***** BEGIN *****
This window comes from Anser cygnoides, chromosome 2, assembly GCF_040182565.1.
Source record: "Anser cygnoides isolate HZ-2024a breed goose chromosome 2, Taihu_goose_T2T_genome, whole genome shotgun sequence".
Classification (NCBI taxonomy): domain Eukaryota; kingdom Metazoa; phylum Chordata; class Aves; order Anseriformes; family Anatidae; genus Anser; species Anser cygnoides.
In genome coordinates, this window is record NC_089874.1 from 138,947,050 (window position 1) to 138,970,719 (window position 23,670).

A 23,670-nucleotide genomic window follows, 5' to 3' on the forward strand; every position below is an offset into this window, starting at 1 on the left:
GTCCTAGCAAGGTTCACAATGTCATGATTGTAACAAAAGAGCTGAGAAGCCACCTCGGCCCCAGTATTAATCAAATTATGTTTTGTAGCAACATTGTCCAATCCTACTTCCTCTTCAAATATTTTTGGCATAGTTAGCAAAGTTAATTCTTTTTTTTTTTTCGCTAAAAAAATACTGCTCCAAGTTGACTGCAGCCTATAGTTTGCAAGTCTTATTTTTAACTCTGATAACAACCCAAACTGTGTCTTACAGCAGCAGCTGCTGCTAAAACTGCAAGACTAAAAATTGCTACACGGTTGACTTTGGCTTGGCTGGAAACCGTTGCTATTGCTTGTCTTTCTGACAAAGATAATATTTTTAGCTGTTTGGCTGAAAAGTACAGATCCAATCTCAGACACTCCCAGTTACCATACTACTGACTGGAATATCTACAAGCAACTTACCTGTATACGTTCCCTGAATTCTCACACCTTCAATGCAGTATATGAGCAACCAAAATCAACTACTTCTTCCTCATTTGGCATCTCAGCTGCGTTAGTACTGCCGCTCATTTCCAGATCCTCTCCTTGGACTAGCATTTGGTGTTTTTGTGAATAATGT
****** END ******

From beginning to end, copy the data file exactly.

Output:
This window comes from Anser cygnoides, chromosome 2, assembly GCF_040182565.1.
Source record: "Anser cygnoides isolate HZ-2024a breed goose chromosome 2, Taihu_goose_T2T_genome, whole genome shotgun sequence".
Classification (NCBI taxonomy): domain Eukaryota; kingdom Metazoa; phylum Chordata; class Aves; order Anseriformes; family Anatidae; genus Anser; species Anser cygnoides.
In genome coordinates, this window is record NC_089874.1 from 138,947,050 (window position 1) to 138,970,719 (window position 23,670).

A 23,670-nucleotide genomic window follows, 5' to 3' on the forward strand; every position below is an offset into this window, starting at 1 on the left:
GTCCTAGCAAGGTTCACAATGTCATGATTGTAACAAAAGAGCTGAGAAGCCACCTCGGCCCCAGTATTAATCAAATTATGTTTTGTAGCAACATTGTCCAATCCTACTTCCTCTTCAAATATTTTTGGCATAGTTAGCAAAGTTAATTCTTTTTTTTTTTTCGCTAAAAAAATACTGCTCCAAGTTGACTGCAGCCTATAGTTTGCAAGTCTTATTTTTAACTCTGATAACAACCCAAACTGTGTCTTACAGCAGCAGCTGCTGCTAAAACTGCAAGACTAAAAATTGCTACACGGTTGACTTTGGCTTGGCTGGAAACCGTTGCTATTGCTTGTCTTTCTGACAAAGATAATATTTTTAGCTGTTTGGCTGAAAAGTACAGATCCAATCTCAGACACTCCCAGTTACCATACTACTGACTGGAATATCTACAAGCAACTTACCTGTATACGTTCCCTGAATTCTCACACCTTCAATGCAGTATATGAGCAACCAAAATCAACTACTTCTTCCTCATTTGGCATCTCAGCTGCGTTAGTACTGCCGCTCATTTCCAGATCCTCTCCTTGGACTAGCATTTGGTGTTTTTGTGAATAATGT